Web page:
8. Partial Purification and Characterization of a Thermostable β-Mannanase from Aspergillus foetidus

    Directory of Open Access Journals (Sweden)

    Juliana da Conceição Infante de Marco


    Full Text Available An extracellular β-mannanase was isolated from samples of crude extract of the mesophilic fungus Aspergillus foetidus grown on soybean husk as a carbon source. The induction profile showed that β-mannanase reached a maximum activity level (2.0 IU/mL on the 15th day of cultivation. The enzyme was partially purified by ultrafiltration and gel filtration chromatography procedures and was named Man 58. Sodium dodecyl sulfate-polyacrilamide electrophoresis and zymogram analysis of Man 58 showed two bands of approximately 43 and 45 kDa with β-mannanase activity. Ultrafiltration showed that β-mannanase activity was only detected in the concentrated sample. Man 58 was most active at 60 °C and at pH 4.0. It was thermostable in the temperature range of 40–60 °C for eleven days, and the half-life at 70 °C was ten days. Man 58 showed Km and Vmax values of 3.29 mg/mL and 1.76 IU/mL respectively, with locust bean gum as a substrate. It was mostly activated by FeSO4 and CoCl2 and inhibited by MgSO4, FeCl3, CuSO4, MgCl2, ZnCl2, ZnSO4, CaCl2, CuCl2, KCl and ethylenediaminetetraacetic acid (EDTA. Phenolic compounds did not inhibit the enzyme. On the other hand, auto-hydrolysis liquor showed an inhibitory effect on Man 58 activity.

  9. Effect of steam treatment of alperujo on the composition, enzymatic saccharification, and in vitro digestibility of alperujo. (United States)

    Rodríguez, Guillermo; Rodríguez, Rocío; Jiménez, Ana; Guillén, Rafael; Fernandez-Bolaños, Juan


    The solid waste from two-phase olive oil extraction or "alperujo" was submitted to steam treatment at high pressure or temperature, 200 degrees C for 5 min, in the presence and absence of mild acid catalyst. This treatment made easier the separation of the solid and liquid fractions. Besides the recovery of certain valuable components from the liquid fraction (the antioxidant hydroxytyrosol, low molecular weight oligosaccharides, glucose, mannitol, etc.), the major components of the solid residue could be also exploited. In this study, changes in composition of alperujo due to steam treatment were determined. The process reduced appreciably the hemicellulose concentrations (75-88%), removed a substantial portion of Klason lignin and protein (50%), and led to an extensive solubilization of alperujo (55-67%). Cellulose was very resistant to autohydrolysis and acid-catalyzed hydrolysis, so the solid residue was enriched in fat (13-18 g/100 g of dry steam-treated alperujo) and cellulose (15-25 g/100 g of dry and defatted steam-treated alperujo). The steam-treated material can be efficiently saccharified with commercial cellulase. The best hydrolysis yields were attained, up to 80%, when the treated material was post-treated with NaOH. The possibility of using this steam-treated alperujo in animal feeding was evaluated by an in vitro digestibility test, using the pepsin-cellulase method. The treatment affected positively the nutritional characteristics of alperujo with an increase in its in vitro (dry and organic matter) digestibility (8-10% higher than untreated material). In vitro digestibility and cellulose accessibility to enzymatic hydrolysis were improved by the alkali post-treatment.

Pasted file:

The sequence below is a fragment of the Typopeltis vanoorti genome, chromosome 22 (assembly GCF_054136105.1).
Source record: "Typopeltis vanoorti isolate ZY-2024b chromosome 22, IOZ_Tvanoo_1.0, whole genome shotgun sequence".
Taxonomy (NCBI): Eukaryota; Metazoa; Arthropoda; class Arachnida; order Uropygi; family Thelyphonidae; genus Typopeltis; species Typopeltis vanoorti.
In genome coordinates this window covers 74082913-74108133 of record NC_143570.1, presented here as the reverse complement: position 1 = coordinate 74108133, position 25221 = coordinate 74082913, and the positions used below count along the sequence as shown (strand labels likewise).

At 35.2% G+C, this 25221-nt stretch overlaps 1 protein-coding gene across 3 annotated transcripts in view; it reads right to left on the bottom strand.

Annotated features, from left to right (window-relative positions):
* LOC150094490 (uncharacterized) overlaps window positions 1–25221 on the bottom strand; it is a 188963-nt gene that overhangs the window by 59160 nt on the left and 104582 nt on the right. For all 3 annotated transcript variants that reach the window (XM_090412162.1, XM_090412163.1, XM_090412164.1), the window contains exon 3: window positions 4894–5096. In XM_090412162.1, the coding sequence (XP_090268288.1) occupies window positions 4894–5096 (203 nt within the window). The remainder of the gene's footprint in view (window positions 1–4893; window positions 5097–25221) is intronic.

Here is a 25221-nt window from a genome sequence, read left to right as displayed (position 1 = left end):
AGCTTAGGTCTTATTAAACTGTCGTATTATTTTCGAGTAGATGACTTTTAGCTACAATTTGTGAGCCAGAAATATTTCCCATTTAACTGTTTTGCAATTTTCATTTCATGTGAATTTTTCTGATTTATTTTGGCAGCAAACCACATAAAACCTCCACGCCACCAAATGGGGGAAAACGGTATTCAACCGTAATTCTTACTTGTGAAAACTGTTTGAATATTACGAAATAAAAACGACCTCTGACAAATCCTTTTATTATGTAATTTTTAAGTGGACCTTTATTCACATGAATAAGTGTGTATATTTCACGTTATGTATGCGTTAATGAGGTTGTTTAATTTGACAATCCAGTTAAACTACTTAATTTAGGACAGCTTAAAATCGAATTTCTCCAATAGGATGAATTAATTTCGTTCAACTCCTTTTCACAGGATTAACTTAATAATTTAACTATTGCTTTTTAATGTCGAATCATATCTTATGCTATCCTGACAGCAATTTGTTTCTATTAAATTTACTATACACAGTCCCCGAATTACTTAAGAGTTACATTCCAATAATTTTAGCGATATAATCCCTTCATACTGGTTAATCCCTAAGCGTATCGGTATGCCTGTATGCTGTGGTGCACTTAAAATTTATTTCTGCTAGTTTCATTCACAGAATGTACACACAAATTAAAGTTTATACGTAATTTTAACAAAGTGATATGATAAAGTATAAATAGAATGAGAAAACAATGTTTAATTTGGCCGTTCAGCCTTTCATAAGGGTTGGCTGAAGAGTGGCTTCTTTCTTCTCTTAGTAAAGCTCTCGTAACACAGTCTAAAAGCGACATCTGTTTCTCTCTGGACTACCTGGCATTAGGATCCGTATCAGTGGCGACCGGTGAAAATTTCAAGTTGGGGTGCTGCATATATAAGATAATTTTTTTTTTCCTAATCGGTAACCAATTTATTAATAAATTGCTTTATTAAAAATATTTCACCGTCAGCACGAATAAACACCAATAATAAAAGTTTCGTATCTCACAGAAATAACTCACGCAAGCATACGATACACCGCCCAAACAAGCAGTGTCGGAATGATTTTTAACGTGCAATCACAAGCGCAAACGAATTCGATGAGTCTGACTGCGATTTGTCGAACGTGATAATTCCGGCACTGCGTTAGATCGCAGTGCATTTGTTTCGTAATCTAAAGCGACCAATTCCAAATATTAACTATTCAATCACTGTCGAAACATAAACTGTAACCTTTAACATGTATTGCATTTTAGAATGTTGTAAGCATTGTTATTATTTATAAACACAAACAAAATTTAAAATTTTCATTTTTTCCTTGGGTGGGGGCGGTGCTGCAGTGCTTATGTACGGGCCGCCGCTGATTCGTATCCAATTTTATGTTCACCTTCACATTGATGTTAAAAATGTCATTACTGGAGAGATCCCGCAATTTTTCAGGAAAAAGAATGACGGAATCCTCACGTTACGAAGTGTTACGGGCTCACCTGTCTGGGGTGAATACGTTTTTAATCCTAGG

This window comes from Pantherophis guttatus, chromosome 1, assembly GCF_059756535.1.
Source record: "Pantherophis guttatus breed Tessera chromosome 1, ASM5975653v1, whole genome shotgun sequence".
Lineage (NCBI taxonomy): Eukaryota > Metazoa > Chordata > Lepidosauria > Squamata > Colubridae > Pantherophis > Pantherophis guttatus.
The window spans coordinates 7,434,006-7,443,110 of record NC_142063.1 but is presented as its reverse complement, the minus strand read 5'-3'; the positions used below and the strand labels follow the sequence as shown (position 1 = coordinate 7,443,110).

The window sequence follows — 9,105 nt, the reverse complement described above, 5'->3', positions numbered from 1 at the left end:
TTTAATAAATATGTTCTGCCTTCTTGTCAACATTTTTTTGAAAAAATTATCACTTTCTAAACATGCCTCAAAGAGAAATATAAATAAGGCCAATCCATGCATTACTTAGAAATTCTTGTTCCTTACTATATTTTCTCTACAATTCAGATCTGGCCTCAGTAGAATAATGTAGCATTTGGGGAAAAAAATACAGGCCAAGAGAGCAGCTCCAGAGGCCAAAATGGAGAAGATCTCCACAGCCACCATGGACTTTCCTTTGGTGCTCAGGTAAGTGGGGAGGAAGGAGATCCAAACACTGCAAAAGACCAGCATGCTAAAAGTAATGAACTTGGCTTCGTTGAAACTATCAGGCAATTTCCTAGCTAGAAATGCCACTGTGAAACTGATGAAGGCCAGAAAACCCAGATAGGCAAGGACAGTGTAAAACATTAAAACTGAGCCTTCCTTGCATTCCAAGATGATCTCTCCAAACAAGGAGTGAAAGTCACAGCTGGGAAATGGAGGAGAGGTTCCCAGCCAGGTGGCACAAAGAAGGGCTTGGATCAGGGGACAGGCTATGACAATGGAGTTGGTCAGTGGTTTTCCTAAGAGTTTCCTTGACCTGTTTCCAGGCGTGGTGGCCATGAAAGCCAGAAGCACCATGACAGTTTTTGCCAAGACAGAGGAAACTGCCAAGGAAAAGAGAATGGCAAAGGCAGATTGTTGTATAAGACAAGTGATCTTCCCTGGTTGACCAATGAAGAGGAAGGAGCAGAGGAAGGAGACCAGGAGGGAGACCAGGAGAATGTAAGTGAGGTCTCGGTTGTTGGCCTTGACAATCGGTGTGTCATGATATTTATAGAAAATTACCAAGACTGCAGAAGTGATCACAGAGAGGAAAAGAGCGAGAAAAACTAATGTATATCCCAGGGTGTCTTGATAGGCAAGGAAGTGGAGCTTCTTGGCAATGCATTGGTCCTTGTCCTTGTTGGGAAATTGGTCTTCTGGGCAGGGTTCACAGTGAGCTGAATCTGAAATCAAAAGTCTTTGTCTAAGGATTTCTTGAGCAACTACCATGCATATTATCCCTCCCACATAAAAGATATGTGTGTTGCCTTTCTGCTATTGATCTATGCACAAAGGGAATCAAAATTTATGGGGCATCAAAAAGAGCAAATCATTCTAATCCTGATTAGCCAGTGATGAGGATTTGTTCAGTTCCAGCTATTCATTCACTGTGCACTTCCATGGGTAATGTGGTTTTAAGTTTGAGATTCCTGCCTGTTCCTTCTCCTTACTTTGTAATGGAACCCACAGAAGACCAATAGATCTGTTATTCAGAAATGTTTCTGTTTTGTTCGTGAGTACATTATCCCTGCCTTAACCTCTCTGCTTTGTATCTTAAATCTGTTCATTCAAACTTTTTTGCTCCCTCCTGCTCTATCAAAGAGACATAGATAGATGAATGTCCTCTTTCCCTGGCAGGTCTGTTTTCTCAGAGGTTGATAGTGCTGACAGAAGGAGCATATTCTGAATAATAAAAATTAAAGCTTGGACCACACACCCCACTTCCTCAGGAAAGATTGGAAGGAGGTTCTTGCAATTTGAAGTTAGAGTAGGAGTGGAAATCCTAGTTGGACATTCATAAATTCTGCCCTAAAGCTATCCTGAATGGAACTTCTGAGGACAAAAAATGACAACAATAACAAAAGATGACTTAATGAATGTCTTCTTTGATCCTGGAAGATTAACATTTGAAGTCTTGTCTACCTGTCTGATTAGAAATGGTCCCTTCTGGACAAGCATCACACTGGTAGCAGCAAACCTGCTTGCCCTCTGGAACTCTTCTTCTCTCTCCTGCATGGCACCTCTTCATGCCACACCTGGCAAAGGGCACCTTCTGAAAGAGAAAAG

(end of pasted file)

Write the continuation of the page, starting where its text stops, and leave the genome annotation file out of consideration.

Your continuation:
10. DOEGO85004_1: Final Non-proprietary Technical Report, Generating Process and Economic Data for Preliminary Design of PureVision Biorefineries DOEGO85004_2: One Original Final Proprietary Technical Report to be mailed to DOE Golden.

    Energy Technology Data Exchange (ETDEWEB)

    Kadam, Kiran L., Ph.D; Lehrburger, Ed